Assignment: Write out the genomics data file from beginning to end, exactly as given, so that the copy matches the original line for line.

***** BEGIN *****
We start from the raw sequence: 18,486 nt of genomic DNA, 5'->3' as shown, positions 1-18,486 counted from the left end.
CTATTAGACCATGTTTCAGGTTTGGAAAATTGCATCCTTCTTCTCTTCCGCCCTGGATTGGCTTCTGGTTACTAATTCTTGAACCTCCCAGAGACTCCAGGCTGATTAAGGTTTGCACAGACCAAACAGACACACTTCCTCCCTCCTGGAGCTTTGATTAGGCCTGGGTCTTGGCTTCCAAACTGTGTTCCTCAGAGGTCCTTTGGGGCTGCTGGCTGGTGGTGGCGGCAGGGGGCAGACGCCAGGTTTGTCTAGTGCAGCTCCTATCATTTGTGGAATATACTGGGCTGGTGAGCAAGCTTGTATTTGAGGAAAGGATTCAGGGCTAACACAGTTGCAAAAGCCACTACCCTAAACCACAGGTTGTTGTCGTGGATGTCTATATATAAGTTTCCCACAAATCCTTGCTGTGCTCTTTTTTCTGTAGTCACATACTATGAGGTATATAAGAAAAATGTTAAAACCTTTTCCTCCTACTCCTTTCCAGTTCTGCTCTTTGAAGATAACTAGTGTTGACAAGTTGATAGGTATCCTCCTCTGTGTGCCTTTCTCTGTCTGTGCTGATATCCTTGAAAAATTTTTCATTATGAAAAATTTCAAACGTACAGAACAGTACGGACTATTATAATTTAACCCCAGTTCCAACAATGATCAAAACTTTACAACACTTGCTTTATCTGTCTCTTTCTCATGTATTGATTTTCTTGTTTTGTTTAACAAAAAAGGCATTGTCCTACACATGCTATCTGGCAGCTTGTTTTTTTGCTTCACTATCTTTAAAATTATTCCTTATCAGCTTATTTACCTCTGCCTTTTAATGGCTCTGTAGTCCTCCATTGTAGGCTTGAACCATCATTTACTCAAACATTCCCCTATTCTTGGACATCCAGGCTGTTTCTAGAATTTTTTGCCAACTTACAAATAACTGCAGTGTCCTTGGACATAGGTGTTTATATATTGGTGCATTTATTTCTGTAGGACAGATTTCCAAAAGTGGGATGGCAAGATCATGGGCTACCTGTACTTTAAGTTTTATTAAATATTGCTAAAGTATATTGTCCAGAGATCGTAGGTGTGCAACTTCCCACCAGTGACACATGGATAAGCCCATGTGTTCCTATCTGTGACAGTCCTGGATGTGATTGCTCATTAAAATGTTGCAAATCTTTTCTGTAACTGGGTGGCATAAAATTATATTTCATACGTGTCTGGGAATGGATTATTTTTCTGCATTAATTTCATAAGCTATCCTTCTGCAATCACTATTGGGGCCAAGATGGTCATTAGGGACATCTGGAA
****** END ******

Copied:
We start from the raw sequence: 18,486 nt of genomic DNA, 5'->3' as shown, positions 1-18,486 counted from the left end.
CTATTAGACCATGTTTCAGGTTTGGAAAATTGCATCCTTCTTCTCTTCCGCCCTGGATTGGCTTCTGGTTACTAATTCTTGAACCTCCCAGAGACTCCAGGCTGATTAAGGTTTGCACAGACCAAACAGACACACTTCCTCCCTCCTGGAGCTTTGATTAGGCCTGGGTCTTGGCTTCCAAACTGTGTTCCTCAGAGGTCCTTTGGGGCTGCTGGCTGGTGGTGGCGGCAGGGGGCAGACGCCAGGTTTGTCTAGTGCAGCTCCTATCATTTGTGGAATATACTGGGCTGGTGAGCAAGCTTGTATTTGAGGAAAGGATTCAGGGCTAACACAGTTGCAAAAGCCACTACCCTAAACCACAGGTTGTTGTCGTGGATGTCTATATATAAGTTTCCCACAAATCCTTGCTGTGCTCTTTTTTCTGTAGTCACATACTATGAGGTATATAAGAAAAATGTTAAAACCTTTTCCTCCTACTCCTTTCCAGTTCTGCTCTTTGAAGATAACTAGTGTTGACAAGTTGATAGGTATCCTCCTCTGTGTGCCTTTCTCTGTCTGTGCTGATATCCTTGAAAAATTTTTCATTATGAAAAATTTCAAACGTACAGAACAGTACGGACTATTATAATTTAACCCCAGTTCCAACAATGATCAAAACTTTACAACACTTGCTTTATCTGTCTCTTTCTCATGTATTGATTTTCTTGTTTTGTTTAACAAAAAAGGCATTGTCCTACACATGCTATCTGGCAGCTTGTTTTTTTGCTTCACTATCTTTAAAATTATTCCTTATCAGCTTATTTACCTCTGCCTTTTAATGGCTCTGTAGTCCTCCATTGTAGGCTTGAACCATCATTTACTCAAACATTCCCCTATTCTTGGACATCCAGGCTGTTTCTAGAATTTTTTGCCAACTTACAAATAACTGCAGTGTCCTTGGACATAGGTGTTTATATATTGGTGCATTTATTTCTGTAGGACAGATTTCCAAAAGTGGGATGGCAAGATCATGGGCTACCTGTACTTTAAGTTTTATTAAATATTGCTAAAGTATATTGTCCAGAGATCGTAGGTGTGCAACTTCCCACCAGTGACACATGGATAAGCCCATGTGTTCCTATCTGTGACAGTCCTGGATGTGATTGCTCATTAAAATGTTGCAAATCTTTTCTGTAACTGGGTGGCATAAAATTATATTTCATACGTGTCTGGGAATGGATTATTTTTCTGCATTAATTTCATAAGCTATCCTTCTGCAATCACTATTGGGGCCAAGATGGTCATTAGGGACATCTGGAA